A class action lawsuit has been filed alleging that Amtrak has failed to comply with the requirements of the Americans with Disability Act (“ADA”). When the ADA was enacted in 1990, Congress gave Amtrak a 20-year grace period to comply with the accessibility requirements of the law. The lawsuit demands that Amtrak comply with the ADA and install upgrades to trains and stations served by Amtrak so that they are fully accessible to passengers with disabilities.
Attorneys are investigating reports that Amtrak stations and trains do not meet even the most basic requirements of the ADA. If you or a loved one has experienced accessibility issues in Amtrak train stations or on Amtrak trains, you may be eligible to participate in a class action lawsuit. In addition to compensating you for any damages that you suffered as a result of Amtrak’s non-compliance, one of the goals of the lawsuit is to require Amtrak to immediately upgrade its trains and stations to make them fully accessible to disabled passengers. To find out if you are eligible to participate in the case, please complete our free case review form and tell us about your experience with Amtrak.
The plaintiff in the Amtrak class action lawsuit suffers from multiple spinal disc herniations, cannot stand or walk for more than three to five minutes at a time, and uses a wheelchair. As alleged in the lawsuit, the plaintiff was traveling on an Amtrak train from Tampa to New York City when she allegedly encountered architectural barriers at a rail station serviced by Amtrak. According to the lawsuit, the plaintiff was instructed to enter the Tampa, Florida train station using her own limited ambulatory ability, and would thereafter be given a wheelchair operated by an Amtrak employee.
While at the train station in Tampa, the plaintiff allegedly encountered a number of barriers including locked doors at the handicapped entrance and a front entrance without a sloped ramp. Because of these barriers, the plaintiff alleges that she was forced to walk up the stairs to the front entrance where, contrary to her requests, no wheelchair was available upon her arrival.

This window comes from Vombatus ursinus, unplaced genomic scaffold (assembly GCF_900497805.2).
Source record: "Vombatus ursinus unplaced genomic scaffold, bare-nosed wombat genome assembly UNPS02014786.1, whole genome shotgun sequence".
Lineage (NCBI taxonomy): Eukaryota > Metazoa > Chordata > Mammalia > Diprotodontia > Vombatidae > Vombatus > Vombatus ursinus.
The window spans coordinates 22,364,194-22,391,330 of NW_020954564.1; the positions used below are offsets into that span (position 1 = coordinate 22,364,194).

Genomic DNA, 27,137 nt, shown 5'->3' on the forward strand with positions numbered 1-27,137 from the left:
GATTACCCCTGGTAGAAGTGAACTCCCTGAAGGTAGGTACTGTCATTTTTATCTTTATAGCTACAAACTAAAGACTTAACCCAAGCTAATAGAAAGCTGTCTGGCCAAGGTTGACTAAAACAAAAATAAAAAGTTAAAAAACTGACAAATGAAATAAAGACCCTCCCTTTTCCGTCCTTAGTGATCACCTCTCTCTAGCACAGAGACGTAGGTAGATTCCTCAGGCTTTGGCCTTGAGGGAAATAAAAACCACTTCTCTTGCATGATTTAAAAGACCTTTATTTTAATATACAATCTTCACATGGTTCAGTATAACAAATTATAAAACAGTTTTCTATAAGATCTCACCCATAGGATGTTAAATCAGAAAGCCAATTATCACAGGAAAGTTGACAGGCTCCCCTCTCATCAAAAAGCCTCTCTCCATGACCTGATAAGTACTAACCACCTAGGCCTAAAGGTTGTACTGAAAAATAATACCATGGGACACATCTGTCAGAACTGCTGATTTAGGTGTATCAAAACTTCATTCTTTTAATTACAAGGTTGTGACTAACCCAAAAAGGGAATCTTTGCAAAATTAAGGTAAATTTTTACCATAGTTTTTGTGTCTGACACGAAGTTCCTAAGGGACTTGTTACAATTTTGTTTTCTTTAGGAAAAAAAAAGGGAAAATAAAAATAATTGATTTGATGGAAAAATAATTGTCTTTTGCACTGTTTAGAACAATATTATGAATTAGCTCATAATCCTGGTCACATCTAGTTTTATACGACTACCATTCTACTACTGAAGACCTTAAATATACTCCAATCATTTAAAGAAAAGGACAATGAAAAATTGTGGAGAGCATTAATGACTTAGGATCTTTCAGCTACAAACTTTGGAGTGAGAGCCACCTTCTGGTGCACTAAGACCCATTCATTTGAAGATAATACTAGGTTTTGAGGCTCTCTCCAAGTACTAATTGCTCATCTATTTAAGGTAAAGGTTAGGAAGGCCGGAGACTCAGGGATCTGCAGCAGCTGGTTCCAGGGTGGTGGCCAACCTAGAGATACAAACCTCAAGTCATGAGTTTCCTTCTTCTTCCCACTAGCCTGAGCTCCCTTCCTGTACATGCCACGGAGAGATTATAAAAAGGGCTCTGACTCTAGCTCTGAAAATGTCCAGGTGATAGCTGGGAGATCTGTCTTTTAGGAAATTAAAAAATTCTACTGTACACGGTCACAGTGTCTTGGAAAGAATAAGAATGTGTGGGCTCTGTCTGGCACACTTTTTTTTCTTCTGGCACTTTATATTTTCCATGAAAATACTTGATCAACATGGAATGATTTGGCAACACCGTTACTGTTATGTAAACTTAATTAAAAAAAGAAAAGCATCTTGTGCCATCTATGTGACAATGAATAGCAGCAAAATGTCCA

The plaintiff was allegedly told that she needed to request a wheelchair at the ticket counter, which was a long distance from the front door. According to the class action, the plaintiff was forced to stand in line at the ticket counter waiting for an appropriate wheelchair, and when she could not stand up any longer, other passengers, rather than Amtrak employees, helped her make her way to a bench to sit down. When a wheelchair was brought to her, the Amtrak employee quickly departed, even though the plaintiff expressed that she could not move the chair herself, the suit claims.
As alleged in the lawsuit, the plaintiff continued to encounter a number of discriminatory barriers and practices. She was forced to wait for a wheelchair to be transported to the rail platform, and as a result, missed her train, according to the class action suit. The plaintiff further alleges that she received no financial assistance from Amtrak, and was forced to sit in the public waiting area without food or help. She claims that she was unable to reach the restrooms in the rail stations, as she was left unattended in the wheelchair.